Seek comments for draft

Revise report into final draft

Acting

Perform actions based on report findings and related indicated actions

Feedback to PMS

Update report (if required)

P.3 – Draw a timetable (for example, a Gantt chart)

P.4 – Draw a network diagram for the activities

D1 – Defining your business research project – Develop PMS Plan

D1.1 – Set up project goals and outline plan

D1.2 – Define research problem

D1.3 – Create a framework for classification of research topics

Example topics adapted from NB-MED/2.12/Rec1

– Performance (including clinical performance
Feedback about patient clinical benefits

Feedback about indications for use

Knowledge of new performance trends evaluation

Knowledge of long-term performance/reliability and/or chronic complications

Knowledge of performance in different population of users

Feedback about use with other devices, accessories and substances

– Safety
Confirmation (or not) of risk analysis

Knowledge of ways in which the device is use incorrectly
Information of incidents related to the device
Identification of vigilance reports
Information of trends

– Quality

Improvement of product quality

Detection of manufacturing problems

– Usability
Feedback about Instructions for Use

Feedback about necessary training for users

D1.4 – Prepare PMS plan and submit for approval

D2 – Designing your business research project – Develop PMS Protocol

For each research topic (see (D.1.3)

D2.1 – Identify background information related to the specific research topic

D.2.2 – Identify the need for information

D.2.3 – Identify the general goal of the information use

Examples

To update the benefit determination / risk and risk management, design and manufacturing information, instructions for use and labeling;
To update the clinical evaluation;
For the identification of preventive, corrective or field action needs ;

To identify the opportunities to improve usability, performance, and product safety; Where appropriate, contribute to the post market surveillance of other devices

(May also tie with specific regulatory requirements)

D.2.4 – For each research topic, create well-constructed research questions

Initial literature and medical device design information review

Use a mind map to refine your research topic into questions

Draw a hierarchy of concepts to define variables

Use Venn diagrams to refine your research topic into question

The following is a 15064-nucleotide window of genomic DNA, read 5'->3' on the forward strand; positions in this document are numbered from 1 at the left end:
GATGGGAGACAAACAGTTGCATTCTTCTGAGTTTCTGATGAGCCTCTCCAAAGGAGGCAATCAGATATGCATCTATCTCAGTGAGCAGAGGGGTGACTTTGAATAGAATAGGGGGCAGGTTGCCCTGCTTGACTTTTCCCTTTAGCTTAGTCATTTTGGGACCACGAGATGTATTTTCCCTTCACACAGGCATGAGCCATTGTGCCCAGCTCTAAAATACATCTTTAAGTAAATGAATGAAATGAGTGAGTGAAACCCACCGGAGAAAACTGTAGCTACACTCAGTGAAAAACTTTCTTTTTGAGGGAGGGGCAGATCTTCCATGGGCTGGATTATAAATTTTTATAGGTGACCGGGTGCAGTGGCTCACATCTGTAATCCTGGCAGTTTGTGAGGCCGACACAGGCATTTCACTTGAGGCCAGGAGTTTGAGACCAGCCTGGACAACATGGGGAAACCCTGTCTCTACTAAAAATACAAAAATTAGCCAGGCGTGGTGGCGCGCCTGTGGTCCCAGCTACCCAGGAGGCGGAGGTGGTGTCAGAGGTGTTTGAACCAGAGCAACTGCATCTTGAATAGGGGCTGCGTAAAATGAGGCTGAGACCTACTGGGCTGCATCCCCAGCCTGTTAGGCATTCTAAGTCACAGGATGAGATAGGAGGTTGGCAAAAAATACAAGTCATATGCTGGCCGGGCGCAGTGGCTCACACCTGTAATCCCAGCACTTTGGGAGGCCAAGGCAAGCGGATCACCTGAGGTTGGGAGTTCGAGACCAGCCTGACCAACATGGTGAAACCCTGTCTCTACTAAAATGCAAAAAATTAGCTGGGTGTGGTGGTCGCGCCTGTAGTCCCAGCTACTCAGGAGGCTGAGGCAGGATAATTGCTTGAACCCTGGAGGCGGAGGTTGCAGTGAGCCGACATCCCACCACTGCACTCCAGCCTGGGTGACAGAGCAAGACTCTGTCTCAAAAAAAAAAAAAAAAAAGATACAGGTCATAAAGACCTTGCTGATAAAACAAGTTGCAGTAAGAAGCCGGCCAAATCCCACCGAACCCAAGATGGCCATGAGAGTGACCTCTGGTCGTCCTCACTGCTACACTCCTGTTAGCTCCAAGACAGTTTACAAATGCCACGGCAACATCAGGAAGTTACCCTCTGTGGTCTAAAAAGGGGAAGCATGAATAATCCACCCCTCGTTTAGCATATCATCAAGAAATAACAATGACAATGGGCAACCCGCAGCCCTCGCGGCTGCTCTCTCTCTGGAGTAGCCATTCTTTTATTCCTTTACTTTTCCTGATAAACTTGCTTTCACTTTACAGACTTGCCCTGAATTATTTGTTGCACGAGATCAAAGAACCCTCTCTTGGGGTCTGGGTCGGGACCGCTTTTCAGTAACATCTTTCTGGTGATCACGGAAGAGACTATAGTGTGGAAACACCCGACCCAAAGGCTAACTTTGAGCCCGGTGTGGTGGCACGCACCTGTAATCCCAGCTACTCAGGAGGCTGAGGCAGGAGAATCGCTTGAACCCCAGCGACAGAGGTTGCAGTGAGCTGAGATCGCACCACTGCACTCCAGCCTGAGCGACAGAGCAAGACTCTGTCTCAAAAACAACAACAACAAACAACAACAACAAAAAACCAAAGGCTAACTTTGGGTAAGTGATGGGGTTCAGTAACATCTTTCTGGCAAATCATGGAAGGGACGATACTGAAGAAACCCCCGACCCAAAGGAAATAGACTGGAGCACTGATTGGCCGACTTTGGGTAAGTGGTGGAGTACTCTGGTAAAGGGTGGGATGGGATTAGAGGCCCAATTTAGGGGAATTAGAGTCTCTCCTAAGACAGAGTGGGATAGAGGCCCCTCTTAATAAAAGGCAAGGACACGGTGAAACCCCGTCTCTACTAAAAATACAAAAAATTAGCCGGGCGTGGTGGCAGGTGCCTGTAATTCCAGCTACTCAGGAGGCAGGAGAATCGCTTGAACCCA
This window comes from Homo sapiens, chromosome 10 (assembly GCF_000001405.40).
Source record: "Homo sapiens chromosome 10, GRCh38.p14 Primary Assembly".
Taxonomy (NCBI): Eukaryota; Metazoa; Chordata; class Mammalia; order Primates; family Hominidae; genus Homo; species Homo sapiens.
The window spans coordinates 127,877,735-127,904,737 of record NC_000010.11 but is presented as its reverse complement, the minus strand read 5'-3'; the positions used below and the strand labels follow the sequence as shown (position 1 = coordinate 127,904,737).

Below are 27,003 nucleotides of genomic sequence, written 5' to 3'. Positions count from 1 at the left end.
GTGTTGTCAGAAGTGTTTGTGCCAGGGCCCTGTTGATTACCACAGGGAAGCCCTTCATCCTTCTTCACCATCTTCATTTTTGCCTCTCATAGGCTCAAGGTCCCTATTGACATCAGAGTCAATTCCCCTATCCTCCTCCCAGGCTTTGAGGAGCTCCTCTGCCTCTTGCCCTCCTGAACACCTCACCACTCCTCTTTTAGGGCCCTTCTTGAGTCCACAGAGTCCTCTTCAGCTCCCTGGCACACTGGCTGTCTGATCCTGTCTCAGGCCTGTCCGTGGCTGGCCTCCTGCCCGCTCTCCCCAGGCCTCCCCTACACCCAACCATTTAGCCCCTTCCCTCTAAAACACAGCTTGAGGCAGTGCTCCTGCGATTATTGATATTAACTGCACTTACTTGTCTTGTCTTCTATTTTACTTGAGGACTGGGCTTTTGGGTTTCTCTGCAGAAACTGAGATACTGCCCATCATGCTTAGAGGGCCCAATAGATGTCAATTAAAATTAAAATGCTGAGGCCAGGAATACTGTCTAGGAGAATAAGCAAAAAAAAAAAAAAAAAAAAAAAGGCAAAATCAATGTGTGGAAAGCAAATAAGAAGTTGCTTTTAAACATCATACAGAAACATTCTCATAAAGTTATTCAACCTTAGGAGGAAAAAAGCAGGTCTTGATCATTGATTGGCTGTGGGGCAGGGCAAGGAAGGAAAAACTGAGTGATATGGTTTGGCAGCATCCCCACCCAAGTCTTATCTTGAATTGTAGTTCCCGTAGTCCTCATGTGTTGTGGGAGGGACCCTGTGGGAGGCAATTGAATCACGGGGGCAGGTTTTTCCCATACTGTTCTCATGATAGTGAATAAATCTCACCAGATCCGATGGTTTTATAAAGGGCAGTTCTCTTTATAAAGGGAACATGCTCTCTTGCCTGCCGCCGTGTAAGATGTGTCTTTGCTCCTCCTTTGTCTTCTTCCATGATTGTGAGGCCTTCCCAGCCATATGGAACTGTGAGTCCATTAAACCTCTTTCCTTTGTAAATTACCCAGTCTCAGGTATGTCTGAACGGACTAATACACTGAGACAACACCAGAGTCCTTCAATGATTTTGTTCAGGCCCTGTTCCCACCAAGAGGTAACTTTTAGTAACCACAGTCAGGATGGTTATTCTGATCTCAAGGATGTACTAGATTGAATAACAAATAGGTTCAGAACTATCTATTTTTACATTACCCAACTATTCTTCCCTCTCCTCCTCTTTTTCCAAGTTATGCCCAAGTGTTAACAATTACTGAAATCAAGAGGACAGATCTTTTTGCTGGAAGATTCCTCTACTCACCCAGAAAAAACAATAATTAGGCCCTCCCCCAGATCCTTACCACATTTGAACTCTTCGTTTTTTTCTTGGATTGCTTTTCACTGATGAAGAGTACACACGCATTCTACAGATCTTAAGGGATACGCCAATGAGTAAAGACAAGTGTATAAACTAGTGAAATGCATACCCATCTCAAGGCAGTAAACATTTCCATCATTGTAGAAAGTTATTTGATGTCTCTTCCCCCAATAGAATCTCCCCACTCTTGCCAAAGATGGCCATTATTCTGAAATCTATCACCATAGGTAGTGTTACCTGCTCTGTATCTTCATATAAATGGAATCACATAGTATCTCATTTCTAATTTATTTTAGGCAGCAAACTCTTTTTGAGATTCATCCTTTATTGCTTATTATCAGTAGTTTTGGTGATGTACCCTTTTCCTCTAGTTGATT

Review and validate research questions

Are the research questions giving significant contribution?

Are the research questions biased?

Are the research questions self-answering?

Are the research questions unanswerable?

D.2.5 – Identify research approach

For each research question, identify if the research approach will be scientific or

ethnographic

Characteristic Scientific approach Ethnographic approach
Questions that can be answered What, how much
Why, how
Associated methods Survey Experiment Databases Direct observation Interviews
Participant observation
Data type Predominantly numbers Predominantly words
Finding Measure Meaning

D.2.6 – For each research question, identify who can provide the data – the sources. Possible sources – doctors, patients, medical staff, distributor, logistics operator, training staff, sales staff, experts, literature, internet, regulatory sources

D.2.7 – For each research question, identify how the information will be used in practice (for which process / activity / team / document / etc, what time and what is the expected action of the information)

D.2.8 – For each research question, identify whether the research will be quantitative or qualitative

Quantitative versus qualitative research design

Quantitative approach Qualitative approach
Number of Observations Many Few or one
Research Question Who, what, where, when How, Why
Variables Specified earlier, based on theoretical concepts Emerges from the study, based on grounded research
Data collect One variable at a time One case at a time
Analyis Level of variables and relationships between them; statistical analysis Event or process pattern discovery
Objective Generalizable for observations or contexts beyond the sample Generalizable for theoretical concepts

For quantitative research

Identify if someone has collected the information. If yes, perform secondary analysis (eg as part of document analysis)